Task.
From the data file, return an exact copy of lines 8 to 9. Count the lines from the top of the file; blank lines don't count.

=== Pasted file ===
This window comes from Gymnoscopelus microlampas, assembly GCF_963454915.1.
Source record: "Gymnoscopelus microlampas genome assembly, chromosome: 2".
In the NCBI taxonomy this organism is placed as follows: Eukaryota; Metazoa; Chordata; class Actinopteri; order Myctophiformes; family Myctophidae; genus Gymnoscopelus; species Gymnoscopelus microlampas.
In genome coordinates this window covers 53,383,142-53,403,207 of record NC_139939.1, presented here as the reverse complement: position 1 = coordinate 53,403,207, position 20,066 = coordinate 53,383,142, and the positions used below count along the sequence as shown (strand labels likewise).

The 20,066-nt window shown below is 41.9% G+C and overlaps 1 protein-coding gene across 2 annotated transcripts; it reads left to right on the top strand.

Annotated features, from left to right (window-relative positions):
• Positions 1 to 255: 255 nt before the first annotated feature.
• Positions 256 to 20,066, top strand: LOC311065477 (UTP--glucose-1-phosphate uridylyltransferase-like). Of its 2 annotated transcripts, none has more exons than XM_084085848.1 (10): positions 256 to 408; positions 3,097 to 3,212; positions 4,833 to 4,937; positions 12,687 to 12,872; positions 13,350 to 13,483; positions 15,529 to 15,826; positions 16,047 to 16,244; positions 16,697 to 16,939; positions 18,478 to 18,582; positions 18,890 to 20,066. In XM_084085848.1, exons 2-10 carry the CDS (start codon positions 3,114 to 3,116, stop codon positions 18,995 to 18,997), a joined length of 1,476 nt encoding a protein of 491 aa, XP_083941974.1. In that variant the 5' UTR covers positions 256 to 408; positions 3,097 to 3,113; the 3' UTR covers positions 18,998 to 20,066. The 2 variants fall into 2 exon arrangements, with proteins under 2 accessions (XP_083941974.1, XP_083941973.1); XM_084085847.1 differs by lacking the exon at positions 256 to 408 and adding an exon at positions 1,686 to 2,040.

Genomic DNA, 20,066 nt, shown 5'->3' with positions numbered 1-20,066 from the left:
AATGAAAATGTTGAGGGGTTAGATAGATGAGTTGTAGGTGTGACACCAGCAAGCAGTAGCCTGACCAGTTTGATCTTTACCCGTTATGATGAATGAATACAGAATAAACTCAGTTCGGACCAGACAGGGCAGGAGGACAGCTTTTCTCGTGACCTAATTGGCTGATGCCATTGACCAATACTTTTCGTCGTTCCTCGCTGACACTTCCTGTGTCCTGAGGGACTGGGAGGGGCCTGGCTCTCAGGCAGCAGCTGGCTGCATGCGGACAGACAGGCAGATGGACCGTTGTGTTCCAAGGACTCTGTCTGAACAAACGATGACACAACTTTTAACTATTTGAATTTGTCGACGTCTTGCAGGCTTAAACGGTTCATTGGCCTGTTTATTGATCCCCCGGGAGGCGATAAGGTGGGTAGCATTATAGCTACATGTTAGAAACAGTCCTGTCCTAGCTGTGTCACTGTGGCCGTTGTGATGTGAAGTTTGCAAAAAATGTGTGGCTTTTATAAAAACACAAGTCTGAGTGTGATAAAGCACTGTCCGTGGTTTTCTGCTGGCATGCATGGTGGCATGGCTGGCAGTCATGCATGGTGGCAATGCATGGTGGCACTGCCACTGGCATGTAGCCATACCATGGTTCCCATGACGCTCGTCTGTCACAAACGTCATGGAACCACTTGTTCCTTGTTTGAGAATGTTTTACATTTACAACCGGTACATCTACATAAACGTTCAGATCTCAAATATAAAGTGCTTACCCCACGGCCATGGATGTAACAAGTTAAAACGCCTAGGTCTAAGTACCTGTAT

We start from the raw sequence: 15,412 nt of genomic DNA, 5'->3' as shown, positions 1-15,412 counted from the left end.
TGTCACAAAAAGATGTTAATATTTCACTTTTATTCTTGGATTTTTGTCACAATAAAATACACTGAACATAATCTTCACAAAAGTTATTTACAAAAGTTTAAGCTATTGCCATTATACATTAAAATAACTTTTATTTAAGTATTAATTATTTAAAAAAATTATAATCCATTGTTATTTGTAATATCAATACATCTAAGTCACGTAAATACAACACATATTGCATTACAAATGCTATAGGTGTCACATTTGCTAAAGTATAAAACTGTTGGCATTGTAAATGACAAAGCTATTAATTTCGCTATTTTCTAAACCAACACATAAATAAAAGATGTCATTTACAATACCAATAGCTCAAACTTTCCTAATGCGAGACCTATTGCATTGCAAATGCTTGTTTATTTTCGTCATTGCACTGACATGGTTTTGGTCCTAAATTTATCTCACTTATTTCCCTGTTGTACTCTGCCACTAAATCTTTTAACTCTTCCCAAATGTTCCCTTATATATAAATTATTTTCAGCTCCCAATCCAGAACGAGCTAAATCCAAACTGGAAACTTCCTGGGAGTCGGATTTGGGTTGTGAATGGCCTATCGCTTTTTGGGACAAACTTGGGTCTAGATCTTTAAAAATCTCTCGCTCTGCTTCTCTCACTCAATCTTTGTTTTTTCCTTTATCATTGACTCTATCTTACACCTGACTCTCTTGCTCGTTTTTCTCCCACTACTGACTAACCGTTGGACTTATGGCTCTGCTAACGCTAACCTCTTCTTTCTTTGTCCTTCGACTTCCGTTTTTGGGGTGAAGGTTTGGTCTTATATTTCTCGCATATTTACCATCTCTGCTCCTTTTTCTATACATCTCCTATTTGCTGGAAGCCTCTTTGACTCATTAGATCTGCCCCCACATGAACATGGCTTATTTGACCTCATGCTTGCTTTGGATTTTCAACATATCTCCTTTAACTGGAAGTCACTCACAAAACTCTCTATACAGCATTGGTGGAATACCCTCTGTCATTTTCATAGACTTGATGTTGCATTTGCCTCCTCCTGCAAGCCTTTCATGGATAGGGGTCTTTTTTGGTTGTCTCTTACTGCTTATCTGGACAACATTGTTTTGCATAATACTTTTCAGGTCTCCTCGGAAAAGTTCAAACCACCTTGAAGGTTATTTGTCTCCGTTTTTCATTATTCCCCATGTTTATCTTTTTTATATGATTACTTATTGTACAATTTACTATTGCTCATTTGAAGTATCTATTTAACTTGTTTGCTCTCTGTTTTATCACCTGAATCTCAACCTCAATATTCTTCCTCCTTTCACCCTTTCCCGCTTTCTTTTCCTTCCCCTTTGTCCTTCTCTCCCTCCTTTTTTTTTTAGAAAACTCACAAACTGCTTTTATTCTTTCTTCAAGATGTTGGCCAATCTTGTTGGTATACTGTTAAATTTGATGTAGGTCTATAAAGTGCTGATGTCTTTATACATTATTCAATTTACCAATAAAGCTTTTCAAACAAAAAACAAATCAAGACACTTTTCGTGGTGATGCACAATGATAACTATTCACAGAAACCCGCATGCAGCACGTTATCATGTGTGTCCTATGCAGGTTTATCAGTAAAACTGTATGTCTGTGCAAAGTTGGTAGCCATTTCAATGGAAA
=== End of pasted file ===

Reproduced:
• Positions 256 to 20,066, top strand: LOC311065477 (UTP--glucose-1-phosphate uridylyltransferase-like). Of its 2 annotated transcripts, none has more exons than XM_084085848.1 (10): positions 256 to 408; positions 3,097 to 3,212; positions 4,833 to 4,937; positions 12,687 to 12,872; positions 13,350 to 13,483; positions 15,529 to 15,826; positions 16,047 to 16,244; positions 16,697 to 16,939; positions 18,478 to 18,582; positions 18,890 to 20,066. In XM_084085848.1, exons 2-10 carry the CDS (start codon positions 3,114 to 3,116, stop codon positions 18,995 to 18,997), a joined length of 1,476 nt encoding a protein of 491 aa, XP_083941974.1. In that variant the 5' UTR covers positions 256 to 408; positions 3,097 to 3,113; the 3' UTR covers positions 18,998 to 20,066. The 2 variants fall into 2 exon arrangements, with proteins under 2 accessions (XP_083941974.1, XP_083941973.1); XM_084085847.1 differs by lacking the exon at positions 256 to 408 and adding an exon at positions 1,686 to 2,040.

Genomic DNA, 20,066 nt, shown 5'->3' with positions numbered 1-20,066 from the left: